Each and every morning, a Jew is supposed to view himself as a new/renewed creation, ready for a new day of building his eternal self through Torah and mitzvos.  We begin the day with 16 brachos to praise/thank/acknowledge HaShem for giving us all the tools we need to succeed.  We have a body, soul, and intellect.  We have vision, mobility, and protection from the elements.  Among those brachos, we have one that perhaps seems a bit out of place: רוקע הארץ על המים/Who spreads out the land on/over the water.  After all, it's nice to have a dry place to walk, but does that compare to the gratitude I have for a working body and vision?  As it turns out, I should; as explained by the R' Rajchenbach, rosh kollel of Kollel Zichron Eliyahu (aka, Peterson Park Kollel).  Your best bet is to listen to the shiur; very distant second is to continue, which I hope will whet your appetite for the real thing.

First... since we have dry land, I don't have to slog to work through even a foot…

Thought for the Day: Using a Mitzvah Object for Non-Mitzvah Purposes

As I am -- Baruch HaShem -- getting older, I am more cognizant of the fact that I'd like to stay as healthy as possible right up the moment I leave this world.  Stuff hurting is not the problem (I am told there is an old Russian saying that once you are 40, if you wake up and nothing hurts -- you're dead), stuff not working, however, is a problem.  To that end, for several years now I commute to work by bicycle (weather permitting, 30 minutes on an elliptical machine when weather does not permit).  I recently took up some upper body weight training.  Not because I want to be governor of California, just simply to slow down loss of bone mass and extend my body's healthy span.  Simple hishtadlus.  I have an 18 month old grandson who is just the right weight for arm curls (yes... I am that weak), so I do about 10 reps when I greet him at night.  He laughs, I get my exercise; all good.  (Main problem is explaining to the older ones why zeidy can't give them the same "…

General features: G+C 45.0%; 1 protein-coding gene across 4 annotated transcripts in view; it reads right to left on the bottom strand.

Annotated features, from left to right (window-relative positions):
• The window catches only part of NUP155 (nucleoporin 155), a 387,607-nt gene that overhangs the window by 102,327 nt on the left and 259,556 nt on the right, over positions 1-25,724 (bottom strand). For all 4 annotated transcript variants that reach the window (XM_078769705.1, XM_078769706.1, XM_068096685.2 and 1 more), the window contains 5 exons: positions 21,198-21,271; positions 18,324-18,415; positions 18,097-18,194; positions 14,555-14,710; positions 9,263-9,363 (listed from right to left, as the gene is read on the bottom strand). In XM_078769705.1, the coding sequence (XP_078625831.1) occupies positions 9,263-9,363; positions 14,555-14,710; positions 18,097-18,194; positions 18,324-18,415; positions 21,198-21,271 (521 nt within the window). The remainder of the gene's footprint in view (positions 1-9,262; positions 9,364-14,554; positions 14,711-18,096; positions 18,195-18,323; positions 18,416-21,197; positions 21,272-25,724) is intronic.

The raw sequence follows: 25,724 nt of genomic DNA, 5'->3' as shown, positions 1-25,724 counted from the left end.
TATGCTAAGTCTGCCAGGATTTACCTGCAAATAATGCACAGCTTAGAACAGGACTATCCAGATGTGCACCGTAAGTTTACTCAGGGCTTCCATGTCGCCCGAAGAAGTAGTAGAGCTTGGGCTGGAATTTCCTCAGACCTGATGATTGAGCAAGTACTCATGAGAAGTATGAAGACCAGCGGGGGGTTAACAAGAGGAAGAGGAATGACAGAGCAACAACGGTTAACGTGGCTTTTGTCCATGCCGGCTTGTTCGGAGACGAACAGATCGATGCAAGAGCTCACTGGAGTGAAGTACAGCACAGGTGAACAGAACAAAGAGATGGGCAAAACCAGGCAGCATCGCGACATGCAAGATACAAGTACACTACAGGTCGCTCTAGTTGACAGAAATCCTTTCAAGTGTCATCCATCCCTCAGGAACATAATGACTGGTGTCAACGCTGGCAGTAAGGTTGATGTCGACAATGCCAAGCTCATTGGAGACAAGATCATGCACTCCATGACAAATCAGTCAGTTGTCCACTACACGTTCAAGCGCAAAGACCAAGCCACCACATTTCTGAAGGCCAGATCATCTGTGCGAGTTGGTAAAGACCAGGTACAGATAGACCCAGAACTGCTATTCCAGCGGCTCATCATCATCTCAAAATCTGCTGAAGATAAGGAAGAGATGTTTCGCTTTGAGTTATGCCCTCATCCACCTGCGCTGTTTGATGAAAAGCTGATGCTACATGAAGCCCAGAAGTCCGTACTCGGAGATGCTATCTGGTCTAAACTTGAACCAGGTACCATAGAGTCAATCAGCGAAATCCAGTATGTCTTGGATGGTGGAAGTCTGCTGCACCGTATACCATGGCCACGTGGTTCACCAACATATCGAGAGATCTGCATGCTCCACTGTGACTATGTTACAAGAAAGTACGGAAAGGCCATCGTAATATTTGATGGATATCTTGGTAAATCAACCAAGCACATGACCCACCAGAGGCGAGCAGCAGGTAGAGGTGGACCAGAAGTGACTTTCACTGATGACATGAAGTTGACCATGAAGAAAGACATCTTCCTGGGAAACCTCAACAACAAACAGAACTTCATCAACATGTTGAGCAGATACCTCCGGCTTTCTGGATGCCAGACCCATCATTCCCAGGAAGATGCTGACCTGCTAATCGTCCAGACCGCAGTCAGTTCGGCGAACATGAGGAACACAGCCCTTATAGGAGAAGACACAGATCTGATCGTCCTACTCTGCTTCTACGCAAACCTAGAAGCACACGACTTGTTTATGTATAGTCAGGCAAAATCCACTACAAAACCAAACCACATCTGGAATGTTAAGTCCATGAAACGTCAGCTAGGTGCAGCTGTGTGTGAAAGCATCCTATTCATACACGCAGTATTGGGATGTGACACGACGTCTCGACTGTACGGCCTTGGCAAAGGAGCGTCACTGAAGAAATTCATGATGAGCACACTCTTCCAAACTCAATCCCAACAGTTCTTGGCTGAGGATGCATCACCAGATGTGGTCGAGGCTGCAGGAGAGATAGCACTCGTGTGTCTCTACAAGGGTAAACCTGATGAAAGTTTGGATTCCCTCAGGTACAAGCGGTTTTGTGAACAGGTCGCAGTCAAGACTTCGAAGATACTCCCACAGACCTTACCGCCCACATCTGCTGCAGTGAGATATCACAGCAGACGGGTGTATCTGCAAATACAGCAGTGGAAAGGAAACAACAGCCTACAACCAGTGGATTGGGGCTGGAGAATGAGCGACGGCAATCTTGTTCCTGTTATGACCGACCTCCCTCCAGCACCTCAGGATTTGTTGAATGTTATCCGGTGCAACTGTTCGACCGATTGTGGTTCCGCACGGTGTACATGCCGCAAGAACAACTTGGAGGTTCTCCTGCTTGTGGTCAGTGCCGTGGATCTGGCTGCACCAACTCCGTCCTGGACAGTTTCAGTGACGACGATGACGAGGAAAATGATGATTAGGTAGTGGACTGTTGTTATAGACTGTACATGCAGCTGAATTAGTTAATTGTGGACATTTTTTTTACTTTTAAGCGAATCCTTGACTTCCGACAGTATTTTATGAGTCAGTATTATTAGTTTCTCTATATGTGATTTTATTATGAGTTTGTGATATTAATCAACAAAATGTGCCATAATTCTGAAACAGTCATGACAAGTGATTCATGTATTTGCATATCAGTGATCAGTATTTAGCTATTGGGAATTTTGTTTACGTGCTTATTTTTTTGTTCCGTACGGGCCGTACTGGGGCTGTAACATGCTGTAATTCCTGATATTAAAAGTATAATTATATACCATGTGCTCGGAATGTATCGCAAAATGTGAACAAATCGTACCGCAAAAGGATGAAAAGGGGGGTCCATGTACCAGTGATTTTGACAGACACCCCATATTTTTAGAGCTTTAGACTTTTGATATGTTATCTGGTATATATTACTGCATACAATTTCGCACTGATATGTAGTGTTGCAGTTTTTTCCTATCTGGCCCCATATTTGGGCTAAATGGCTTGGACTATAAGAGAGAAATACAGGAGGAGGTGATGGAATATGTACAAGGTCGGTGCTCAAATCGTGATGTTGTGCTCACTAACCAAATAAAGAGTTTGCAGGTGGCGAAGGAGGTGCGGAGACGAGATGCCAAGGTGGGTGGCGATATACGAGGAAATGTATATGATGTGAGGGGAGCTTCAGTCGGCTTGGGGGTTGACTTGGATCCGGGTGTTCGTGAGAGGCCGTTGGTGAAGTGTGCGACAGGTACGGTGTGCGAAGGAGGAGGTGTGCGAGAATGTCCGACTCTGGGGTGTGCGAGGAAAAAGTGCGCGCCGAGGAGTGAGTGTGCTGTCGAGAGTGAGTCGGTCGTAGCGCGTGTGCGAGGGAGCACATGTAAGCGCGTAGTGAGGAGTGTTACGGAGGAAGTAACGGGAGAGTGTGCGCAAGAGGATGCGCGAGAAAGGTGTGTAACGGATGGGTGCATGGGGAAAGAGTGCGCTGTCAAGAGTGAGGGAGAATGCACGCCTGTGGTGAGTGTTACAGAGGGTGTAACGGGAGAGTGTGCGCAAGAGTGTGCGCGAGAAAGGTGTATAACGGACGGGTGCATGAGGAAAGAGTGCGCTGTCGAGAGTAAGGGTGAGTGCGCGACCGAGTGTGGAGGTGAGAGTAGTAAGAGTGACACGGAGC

Thought for the Day: Hydroponically Grown Humans... I Feel Sick

I am quite openly not at all objective about abortion in particular and the treatment of human embryos and fetuses in general.  I am, after all, the survivor of a failed abortion attempt.  Not "thought about it, but couldn't go through with it"; not "made appointment, but then chickened out at the lost moment"; but, "tried a procedure, but was unsuccessful in attempt to abort".  Nonetheless, I try very hard to listen to the liberal arguments (which I also used to chant as part of the general liberal catechism), and am genuinely empathetic to the plight of women who find themselves in that difficult position.

What I heard on NPR this morning, however, has left me feeling physically ill.  You can read about it, if you like, but here's the bottom line:  Scientists in Cambridge have achieved a new record, they fertilized a human ova and then kept it alive in vitro (that is, in a test tube/petri dish in a laboratory) for 14 days.  The scientist involve…